In order to make a contribution to the field of military, naval, or national security knowledge, you have to know the state of the field. The way to do this is by reading. If you have come up with an interesting analogy for a current debate the only way to know if someone has made the argument before is by reading the field. If you wonder what counter-arguments may be against your position, that also comes with reading the field. Articles in journals like Proceedings or Military Review, online publications like War on the Rocks and The Bridge, blogs like MWI’s War Council or CIMSEC’s Next War , all contribute to the state of the field. Not only will reading them give you new information, and new ideas, but they also tell you what others have said before. It can save you from the embarrassing retort: “yeah, Major Jones said it six months ago and had a better argument.” (Not that you have to be entirely original, but knowing the field helps you understand where you fit.)

It is not just articles and online posts we should be reading. Books have long given us the deep knowledge needed to understand where the profession has been and where it may head in the future. There is a common refrain in the modern world that we simply do not have time for books. The watch schedule keeps us too busy. Digital media has affected our attention span. Military service and deployments are demanding, and we need time with our families. Yet we find time for physical exercise, while we discount intellectual exercise. According to some studies the average college graduate reads around 300 words a minute. If we read 15 minutes each evening, it totals up to 18-20 books a year. The excuse there is “no time” would never be accepted when we failed the PFT. Accept the challenge to read more widely. Maybe this sounds “high brow” or too “egg headed” but as President Truman, a WWI Army veteran, said: “Not all readers are leaders, but all leaders are readers.”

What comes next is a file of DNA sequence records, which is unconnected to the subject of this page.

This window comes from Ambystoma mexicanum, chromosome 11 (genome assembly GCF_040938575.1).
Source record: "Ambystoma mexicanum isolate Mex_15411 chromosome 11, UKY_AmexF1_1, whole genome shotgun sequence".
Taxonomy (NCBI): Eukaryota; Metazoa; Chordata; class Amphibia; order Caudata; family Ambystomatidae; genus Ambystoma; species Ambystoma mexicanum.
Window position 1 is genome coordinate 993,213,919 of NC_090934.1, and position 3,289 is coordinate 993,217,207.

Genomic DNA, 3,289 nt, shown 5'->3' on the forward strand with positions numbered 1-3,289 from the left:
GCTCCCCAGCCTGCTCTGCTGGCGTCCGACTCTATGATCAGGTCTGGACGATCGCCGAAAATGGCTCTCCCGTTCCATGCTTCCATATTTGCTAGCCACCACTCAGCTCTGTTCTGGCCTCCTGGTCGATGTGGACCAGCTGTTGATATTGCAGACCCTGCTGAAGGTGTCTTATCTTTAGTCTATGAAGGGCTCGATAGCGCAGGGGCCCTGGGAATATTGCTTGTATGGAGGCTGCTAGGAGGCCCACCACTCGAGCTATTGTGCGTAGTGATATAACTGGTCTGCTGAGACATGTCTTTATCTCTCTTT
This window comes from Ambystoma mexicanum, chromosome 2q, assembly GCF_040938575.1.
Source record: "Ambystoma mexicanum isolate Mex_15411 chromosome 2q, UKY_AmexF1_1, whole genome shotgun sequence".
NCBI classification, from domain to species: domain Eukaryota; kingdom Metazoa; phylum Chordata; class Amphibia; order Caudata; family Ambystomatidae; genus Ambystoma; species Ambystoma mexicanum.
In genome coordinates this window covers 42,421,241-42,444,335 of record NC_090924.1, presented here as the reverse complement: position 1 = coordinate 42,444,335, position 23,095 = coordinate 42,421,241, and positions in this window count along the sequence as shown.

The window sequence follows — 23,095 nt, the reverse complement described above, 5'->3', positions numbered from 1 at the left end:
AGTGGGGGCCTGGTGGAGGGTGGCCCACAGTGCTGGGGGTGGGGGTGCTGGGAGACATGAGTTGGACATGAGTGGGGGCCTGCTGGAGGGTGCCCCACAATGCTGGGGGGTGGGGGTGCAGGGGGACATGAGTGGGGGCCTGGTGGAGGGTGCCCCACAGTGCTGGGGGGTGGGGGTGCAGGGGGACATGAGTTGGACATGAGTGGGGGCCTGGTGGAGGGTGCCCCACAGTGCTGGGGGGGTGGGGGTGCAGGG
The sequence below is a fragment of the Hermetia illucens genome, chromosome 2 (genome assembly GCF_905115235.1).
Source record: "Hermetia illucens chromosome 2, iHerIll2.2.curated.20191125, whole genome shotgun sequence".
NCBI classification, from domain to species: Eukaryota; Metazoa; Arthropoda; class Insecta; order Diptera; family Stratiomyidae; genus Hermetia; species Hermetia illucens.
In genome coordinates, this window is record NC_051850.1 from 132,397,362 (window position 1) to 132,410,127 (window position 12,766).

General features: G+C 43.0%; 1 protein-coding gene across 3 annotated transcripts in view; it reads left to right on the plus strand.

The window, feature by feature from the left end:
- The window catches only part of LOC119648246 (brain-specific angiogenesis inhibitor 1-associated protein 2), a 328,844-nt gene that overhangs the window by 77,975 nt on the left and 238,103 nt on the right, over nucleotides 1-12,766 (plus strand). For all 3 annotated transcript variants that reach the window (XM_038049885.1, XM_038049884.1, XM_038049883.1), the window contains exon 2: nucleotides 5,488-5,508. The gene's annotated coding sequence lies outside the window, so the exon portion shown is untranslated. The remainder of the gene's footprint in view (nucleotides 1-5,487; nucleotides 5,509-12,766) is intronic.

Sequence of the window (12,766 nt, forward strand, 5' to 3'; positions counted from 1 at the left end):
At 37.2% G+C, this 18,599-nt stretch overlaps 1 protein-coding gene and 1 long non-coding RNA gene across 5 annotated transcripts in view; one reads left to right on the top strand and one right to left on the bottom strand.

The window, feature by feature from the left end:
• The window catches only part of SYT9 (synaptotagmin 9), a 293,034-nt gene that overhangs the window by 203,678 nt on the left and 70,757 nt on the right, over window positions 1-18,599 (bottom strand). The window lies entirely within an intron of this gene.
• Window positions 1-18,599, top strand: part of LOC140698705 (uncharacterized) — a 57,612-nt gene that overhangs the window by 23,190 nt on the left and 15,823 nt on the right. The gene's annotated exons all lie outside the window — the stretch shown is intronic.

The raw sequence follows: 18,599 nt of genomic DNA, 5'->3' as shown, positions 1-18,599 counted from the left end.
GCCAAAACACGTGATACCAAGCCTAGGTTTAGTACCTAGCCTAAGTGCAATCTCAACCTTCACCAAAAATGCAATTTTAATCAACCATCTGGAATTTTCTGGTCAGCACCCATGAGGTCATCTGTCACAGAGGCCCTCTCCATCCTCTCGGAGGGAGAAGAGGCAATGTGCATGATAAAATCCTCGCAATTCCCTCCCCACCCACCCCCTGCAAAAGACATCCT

Think.

Once a servicemember or natsec professional has an idea of the subject they want to write about, has done some research and reading about it, and has come up with the initial kernel of an argument, they must spend some time thinking about it. This advice probably goes against the grain of the incentives of digital media, or what social media seems to encourage. However, the point of this effort is to make a contribution to the field of military affairs or national security, not to rush into being a “thought leader” in the crashing tide of the blogosphere. Thinking hard about the subject you intend to tackle includes attempting to employ the skills of critical thinking.

Critical thinking gets a lot of attention these days and there are numerous competing definitions of what it means. Unfortunately, too many people seem to think “critical thinking” means “thinking about important or critical things.” That’s not the case. Instead we need level criticism at ourselves and our ideas. We need to examine our ideas with depth, and rigor, in order to get to the heart of whatever issue we want to write about. This includes becoming a critic of yourself and your own ideas, as well as the ideas of others. As you develop the concept for your article, be exacting and penetrating with the evidence you have amassed either through research or your own experience.

Speak.

Having researched, considered experience, and critically examined the subject in your own mind, it is important to get a sanity check from someone else. In the academic world, this is part of the reason there is peer review before journal articles are published. In the professional and popular press, editors and editorial boards will judge your work with a dispassionate eye. The best way to ensure your argument makes sense, and you have developed a sound approach before contacting an editor, is to talk about it with other people.